- Pit crew – drones must be able to withstand crashes with minimal damage, so they can be repaired quickly. Everything needs to be tested.
- Stability – Due to the number of drones needed, each needs to be assembled and tested quickly. This necessitates maximal use of circuit boards and minimal wiring. Drones also have a large number of customizable settings.
- Radios – use analog video feeds to the pilots. (digital video has latency and also drops frames) they need to install a robust network for communications throughout the course even as it snakes through tunnels and around obstacles.
Returning to VR, Amir Rubin @Paracosm talked about the software his company produces to take a point cloud extracted from the physical world and create a picture of the surfaces that can be used to create a virtual world.
He first talked about why an accurate picture of the world is needed to create a truly immersive game to insure the following are true of the experience.
- Need correct perspective & occlusion
- World locking – persistence in physical world, no jitter
- interactions – shadows, physics, path planning
to solve these issues one needs to
- know shape and geometry of the world –
- know where I am in the world
Paracosm takes coordinates of objects extracted from the world using remote sensing devices such as the Kinect or RealSense (Project Tango) and sends them offline for processing to create a model of a space detailing walls furniture and other interior content. The offline processing removes the extra mesh points that explode memory and slow down processing (for instance the Project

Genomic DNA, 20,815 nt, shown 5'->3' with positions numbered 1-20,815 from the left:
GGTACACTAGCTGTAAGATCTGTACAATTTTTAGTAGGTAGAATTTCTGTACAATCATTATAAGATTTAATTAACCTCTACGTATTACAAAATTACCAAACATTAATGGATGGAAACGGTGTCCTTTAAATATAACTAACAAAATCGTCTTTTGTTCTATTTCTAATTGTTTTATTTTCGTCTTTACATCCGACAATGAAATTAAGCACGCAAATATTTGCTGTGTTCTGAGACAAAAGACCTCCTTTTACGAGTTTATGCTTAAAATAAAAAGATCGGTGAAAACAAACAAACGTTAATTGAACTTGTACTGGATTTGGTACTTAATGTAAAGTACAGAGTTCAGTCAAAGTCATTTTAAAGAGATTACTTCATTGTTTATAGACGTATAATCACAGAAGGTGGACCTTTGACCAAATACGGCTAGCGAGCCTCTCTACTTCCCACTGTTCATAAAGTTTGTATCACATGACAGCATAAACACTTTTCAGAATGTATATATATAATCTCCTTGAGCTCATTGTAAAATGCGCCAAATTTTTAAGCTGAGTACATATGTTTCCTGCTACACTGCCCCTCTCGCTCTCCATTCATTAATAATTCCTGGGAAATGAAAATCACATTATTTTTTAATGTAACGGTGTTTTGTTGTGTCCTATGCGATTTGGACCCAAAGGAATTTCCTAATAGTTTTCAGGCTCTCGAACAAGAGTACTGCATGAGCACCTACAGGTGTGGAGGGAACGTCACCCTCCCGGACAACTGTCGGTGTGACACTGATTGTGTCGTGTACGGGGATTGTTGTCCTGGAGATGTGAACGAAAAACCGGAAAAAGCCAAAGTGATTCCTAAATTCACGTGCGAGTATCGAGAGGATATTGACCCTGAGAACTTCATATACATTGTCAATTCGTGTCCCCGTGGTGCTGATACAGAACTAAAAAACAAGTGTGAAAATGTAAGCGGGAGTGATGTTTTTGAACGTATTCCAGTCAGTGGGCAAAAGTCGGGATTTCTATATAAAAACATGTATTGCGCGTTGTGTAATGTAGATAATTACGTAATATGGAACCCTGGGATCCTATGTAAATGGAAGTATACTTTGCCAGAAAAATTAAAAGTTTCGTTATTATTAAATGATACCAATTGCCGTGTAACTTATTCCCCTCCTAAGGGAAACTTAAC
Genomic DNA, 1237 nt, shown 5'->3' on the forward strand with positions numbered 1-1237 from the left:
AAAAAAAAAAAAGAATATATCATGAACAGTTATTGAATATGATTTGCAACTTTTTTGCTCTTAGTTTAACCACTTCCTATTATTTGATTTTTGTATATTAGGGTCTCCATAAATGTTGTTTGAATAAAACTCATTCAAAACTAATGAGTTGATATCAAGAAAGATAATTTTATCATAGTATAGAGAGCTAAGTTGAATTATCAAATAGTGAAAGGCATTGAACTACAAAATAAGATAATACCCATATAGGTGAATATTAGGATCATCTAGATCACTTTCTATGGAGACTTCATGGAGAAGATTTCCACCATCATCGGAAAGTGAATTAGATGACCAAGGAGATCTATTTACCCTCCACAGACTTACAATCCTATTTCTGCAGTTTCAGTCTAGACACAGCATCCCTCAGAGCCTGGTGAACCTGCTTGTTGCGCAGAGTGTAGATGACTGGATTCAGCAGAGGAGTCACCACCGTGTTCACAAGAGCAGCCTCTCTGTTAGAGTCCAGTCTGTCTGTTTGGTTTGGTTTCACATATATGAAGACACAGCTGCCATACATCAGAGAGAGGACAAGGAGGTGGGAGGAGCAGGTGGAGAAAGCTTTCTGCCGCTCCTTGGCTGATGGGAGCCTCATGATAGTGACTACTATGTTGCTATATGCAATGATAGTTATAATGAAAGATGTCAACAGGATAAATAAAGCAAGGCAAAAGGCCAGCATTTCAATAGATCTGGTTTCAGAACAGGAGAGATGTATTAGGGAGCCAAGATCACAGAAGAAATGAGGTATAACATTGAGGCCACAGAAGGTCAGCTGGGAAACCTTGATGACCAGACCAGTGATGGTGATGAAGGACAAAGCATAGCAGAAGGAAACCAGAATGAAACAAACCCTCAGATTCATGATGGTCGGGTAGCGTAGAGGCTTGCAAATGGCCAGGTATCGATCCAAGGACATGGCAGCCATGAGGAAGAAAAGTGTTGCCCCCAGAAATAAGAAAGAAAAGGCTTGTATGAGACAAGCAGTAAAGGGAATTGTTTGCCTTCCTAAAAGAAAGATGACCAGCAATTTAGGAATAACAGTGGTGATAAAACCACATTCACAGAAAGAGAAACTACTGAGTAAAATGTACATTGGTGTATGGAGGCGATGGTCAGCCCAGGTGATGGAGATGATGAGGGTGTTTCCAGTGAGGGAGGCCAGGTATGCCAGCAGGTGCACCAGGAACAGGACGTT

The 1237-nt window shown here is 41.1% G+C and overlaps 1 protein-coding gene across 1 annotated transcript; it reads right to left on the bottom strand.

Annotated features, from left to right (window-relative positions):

Tango by itself cannot retain all the points is sees so it culls them, thereby limiting the scope of any game played on it). The refined set of points is then returned to the device (in this case the Project Tango) to serve as the framework for the augmented reality world.
Once this is done, the device can create characters that appear to interact correctly with the real world or superimpose data or views on the real world.
This offline processing makes a more true-to-life augmented reality game, but cannot react quickly if objects move in the space. This means that consumer product is still in the future. For this reason, Paracosm is concentrating on commercial engineering applications which would only involve static items.
In the final presentation, Jan Goetgeluk @ Virtuix talked about the Omni, which his company produces. The Omni allows you to walk around in the virtual world in a device that looks like a toddler’s walker. The device holds you in place, but allows you to walk in any direction (an omni-directional treadmill). The device will be sold starting this month for $699 and has no moving parts to track you footsteps.
Jan talked about his personal journey from Belgium, to the U.S., to Rice University, to investment banking, to entrepreneur. He talked about how it has taken him 8 years to come to production including three rounds of fund raising totaling 8mm USD. He talked about the delays and challenges even for a product that had early enthusiastic support from the gaming community, Kickstarter and Shark Tank.